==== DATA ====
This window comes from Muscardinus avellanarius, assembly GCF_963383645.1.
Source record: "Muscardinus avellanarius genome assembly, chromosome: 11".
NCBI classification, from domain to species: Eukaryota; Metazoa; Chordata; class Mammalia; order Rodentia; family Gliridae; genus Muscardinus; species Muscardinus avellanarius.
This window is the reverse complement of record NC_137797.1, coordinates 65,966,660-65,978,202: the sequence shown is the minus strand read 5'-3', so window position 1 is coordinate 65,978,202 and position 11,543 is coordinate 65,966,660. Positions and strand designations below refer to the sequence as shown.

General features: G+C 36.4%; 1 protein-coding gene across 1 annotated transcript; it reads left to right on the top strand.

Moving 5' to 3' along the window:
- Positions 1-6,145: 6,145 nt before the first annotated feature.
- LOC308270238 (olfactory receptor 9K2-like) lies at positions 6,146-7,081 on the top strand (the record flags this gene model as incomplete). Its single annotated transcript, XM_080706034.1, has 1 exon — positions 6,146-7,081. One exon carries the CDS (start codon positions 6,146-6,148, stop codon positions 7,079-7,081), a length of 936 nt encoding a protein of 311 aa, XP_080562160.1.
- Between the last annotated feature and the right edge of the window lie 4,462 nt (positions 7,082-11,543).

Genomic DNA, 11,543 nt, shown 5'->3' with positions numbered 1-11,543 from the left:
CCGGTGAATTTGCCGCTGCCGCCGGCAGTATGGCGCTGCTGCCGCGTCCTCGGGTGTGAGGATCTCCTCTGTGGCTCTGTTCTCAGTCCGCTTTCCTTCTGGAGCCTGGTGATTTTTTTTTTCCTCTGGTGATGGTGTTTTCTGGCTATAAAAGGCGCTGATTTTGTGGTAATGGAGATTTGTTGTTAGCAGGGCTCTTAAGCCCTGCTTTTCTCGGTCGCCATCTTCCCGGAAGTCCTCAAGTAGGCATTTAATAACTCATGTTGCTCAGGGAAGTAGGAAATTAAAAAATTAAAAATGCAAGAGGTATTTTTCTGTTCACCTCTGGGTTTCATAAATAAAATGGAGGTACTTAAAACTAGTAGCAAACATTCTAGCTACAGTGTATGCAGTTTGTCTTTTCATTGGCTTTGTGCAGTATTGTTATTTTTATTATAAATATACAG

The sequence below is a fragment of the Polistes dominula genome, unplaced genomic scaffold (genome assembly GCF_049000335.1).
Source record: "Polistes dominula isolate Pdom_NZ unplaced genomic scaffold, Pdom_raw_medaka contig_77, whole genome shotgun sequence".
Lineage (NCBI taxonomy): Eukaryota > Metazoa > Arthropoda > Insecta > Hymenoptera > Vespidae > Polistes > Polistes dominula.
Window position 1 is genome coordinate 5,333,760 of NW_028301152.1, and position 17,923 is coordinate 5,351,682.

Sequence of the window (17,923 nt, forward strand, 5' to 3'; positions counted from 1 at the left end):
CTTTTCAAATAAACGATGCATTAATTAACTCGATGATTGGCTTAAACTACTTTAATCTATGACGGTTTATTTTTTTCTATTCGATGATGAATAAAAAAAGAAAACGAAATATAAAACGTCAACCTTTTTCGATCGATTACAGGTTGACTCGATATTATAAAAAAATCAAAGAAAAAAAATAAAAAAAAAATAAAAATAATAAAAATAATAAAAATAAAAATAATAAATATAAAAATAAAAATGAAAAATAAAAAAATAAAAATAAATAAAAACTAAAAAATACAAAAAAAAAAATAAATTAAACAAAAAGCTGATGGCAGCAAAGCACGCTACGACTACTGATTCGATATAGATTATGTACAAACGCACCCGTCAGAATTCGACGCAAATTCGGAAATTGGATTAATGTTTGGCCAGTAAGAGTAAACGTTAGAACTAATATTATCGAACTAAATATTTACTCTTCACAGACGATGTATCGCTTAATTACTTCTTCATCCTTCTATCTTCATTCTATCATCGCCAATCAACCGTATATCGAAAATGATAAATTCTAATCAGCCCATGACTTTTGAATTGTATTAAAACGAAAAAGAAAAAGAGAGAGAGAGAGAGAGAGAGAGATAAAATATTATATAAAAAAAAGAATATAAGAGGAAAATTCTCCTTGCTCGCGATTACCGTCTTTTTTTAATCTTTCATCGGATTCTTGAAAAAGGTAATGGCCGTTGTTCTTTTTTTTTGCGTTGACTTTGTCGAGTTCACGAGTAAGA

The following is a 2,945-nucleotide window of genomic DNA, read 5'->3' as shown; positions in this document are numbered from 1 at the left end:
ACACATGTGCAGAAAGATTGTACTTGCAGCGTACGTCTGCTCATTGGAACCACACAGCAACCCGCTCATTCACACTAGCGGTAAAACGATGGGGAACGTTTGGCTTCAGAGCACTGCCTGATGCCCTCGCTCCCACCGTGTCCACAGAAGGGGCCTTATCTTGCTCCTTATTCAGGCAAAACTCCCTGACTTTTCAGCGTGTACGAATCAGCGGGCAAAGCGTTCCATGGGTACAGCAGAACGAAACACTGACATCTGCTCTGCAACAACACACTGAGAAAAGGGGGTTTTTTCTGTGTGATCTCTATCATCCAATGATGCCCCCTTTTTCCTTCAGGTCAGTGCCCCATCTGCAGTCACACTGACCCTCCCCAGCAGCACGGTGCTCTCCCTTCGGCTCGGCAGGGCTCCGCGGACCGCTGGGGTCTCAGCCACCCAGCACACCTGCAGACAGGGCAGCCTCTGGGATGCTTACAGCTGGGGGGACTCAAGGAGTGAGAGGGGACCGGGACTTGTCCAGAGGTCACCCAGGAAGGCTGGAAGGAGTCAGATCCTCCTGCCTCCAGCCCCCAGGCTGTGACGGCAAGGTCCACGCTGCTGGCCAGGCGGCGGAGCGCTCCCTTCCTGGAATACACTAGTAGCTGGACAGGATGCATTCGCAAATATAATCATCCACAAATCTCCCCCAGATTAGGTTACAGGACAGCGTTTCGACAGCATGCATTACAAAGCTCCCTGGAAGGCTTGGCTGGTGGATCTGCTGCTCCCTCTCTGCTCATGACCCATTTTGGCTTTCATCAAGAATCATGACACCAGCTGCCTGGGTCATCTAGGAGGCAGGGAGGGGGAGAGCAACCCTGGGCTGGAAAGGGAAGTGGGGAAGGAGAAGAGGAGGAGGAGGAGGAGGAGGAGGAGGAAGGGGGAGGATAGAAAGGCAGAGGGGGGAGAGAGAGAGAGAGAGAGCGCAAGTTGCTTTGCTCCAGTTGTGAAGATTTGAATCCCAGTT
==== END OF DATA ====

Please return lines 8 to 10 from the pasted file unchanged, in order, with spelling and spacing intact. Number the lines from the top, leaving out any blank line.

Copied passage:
- LOC308270238 (olfactory receptor 9K2-like) lies at positions 6,146-7,081 on the top strand (the record flags this gene model as incomplete). Its single annotated transcript, XM_080706034.1, has 1 exon — positions 6,146-7,081. One exon carries the CDS (start codon positions 6,146-6,148, stop codon positions 7,079-7,081), a length of 936 nt encoding a protein of 311 aa, XP_080562160.1.
- Between the last annotated feature and the right edge of the window lie 4,462 nt (positions 7,082-11,543).

Genomic DNA, 11,543 nt, shown 5'->3' with positions numbered 1-11,543 from the left: